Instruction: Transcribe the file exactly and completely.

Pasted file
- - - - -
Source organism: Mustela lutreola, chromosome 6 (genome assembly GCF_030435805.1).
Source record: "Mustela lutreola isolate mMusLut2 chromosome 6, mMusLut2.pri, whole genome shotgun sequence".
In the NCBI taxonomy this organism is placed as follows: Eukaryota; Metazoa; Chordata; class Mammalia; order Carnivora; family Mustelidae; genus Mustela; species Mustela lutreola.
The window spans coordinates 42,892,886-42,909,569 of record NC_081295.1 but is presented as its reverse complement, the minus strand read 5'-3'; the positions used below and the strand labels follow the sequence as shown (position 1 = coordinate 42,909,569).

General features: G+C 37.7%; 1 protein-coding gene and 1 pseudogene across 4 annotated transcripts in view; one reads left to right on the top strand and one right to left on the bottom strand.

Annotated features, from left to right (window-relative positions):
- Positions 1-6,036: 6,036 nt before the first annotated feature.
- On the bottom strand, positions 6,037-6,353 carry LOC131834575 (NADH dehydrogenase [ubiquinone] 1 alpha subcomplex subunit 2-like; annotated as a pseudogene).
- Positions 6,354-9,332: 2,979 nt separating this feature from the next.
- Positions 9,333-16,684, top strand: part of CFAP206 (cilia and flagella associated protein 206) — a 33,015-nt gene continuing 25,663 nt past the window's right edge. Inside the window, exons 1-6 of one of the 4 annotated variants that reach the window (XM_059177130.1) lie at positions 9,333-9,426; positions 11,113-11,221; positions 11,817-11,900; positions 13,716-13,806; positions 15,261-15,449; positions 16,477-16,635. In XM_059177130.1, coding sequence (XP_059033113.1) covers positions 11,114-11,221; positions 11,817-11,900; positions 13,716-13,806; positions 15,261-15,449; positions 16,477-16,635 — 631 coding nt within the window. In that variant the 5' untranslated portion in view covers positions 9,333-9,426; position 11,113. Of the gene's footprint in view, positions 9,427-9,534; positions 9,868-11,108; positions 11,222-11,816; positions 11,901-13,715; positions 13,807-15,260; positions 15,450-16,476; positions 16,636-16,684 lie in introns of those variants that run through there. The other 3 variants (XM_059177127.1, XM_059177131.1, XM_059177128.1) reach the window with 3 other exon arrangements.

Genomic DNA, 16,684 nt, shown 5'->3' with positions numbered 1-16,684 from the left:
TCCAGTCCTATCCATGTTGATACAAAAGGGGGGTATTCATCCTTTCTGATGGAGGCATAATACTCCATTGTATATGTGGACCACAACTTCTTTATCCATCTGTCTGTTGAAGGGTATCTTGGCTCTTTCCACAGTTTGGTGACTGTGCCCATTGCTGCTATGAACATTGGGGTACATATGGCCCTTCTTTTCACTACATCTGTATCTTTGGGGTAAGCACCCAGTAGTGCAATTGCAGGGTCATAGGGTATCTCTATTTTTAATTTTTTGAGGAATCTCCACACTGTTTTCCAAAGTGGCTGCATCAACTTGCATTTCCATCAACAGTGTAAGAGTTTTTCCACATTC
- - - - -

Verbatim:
Source organism: Mustela lutreola, chromosome 6 (genome assembly GCF_030435805.1).
Source record: "Mustela lutreola isolate mMusLut2 chromosome 6, mMusLut2.pri, whole genome shotgun sequence".
In the NCBI taxonomy this organism is placed as follows: Eukaryota; Metazoa; Chordata; class Mammalia; order Carnivora; family Mustelidae; genus Mustela; species Mustela lutreola.
The window spans coordinates 42,892,886-42,909,569 of record NC_081295.1 but is presented as its reverse complement, the minus strand read 5'-3'; the positions used below and the strand labels follow the sequence as shown (position 1 = coordinate 42,909,569).

General features: G+C 37.7%; 1 protein-coding gene and 1 pseudogene across 4 annotated transcripts in view; one reads left to right on the top strand and one right to left on the bottom strand.

Annotated features, from left to right (window-relative positions):
- Positions 1-6,036: 6,036 nt before the first annotated feature.
- On the bottom strand, positions 6,037-6,353 carry LOC131834575 (NADH dehydrogenase [ubiquinone] 1 alpha subcomplex subunit 2-like; annotated as a pseudogene).
- Positions 6,354-9,332: 2,979 nt separating this feature from the next.
- Positions 9,333-16,684, top strand: part of CFAP206 (cilia and flagella associated protein 206) — a 33,015-nt gene continuing 25,663 nt past the window's right edge. Inside the window, exons 1-6 of one of the 4 annotated variants that reach the window (XM_059177130.1) lie at positions 9,333-9,426; positions 11,113-11,221; positions 11,817-11,900; positions 13,716-13,806; positions 15,261-15,449; positions 16,477-16,635. In XM_059177130.1, coding sequence (XP_059033113.1) covers positions 11,114-11,221; positions 11,817-11,900; positions 13,716-13,806; positions 15,261-15,449; positions 16,477-16,635 — 631 coding nt within the window. In that variant the 5' untranslated portion in view covers positions 9,333-9,426; position 11,113. Of the gene's footprint in view, positions 9,427-9,534; positions 9,868-11,108; positions 11,222-11,816; positions 11,901-13,715; positions 13,807-15,260; positions 15,450-16,476; positions 16,636-16,684 lie in introns of those variants that run through there. The other 3 variants (XM_059177127.1, XM_059177131.1, XM_059177128.1) reach the window with 3 other exon arrangements.

Genomic DNA, 16,684 nt, shown 5'->3' with positions numbered 1-16,684 from the left:
TCCAGTCCTATCCATGTTGATACAAAAGGGGGGTATTCATCCTTTCTGATGGAGGCATAATACTCCATTGTATATGTGGACCACAACTTCTTTATCCATCTGTCTGTTGAAGGGTATCTTGGCTCTTTCCACAGTTTGGTGACTGTGCCCATTGCTGCTATGAACATTGGGGTACATATGGCCCTTCTTTTCACTACATCTGTATCTTTGGGGTAAGCACCCAGTAGTGCAATTGCAGGGTCATAGGGTATCTCTATTTTTAATTTTTTGAGGAATCTCCACACTGTTTTCCAAAGTGGCTGCATCAACTTGCATTTCCATCAACAGTGTAAGAGTTTTTCCACATTC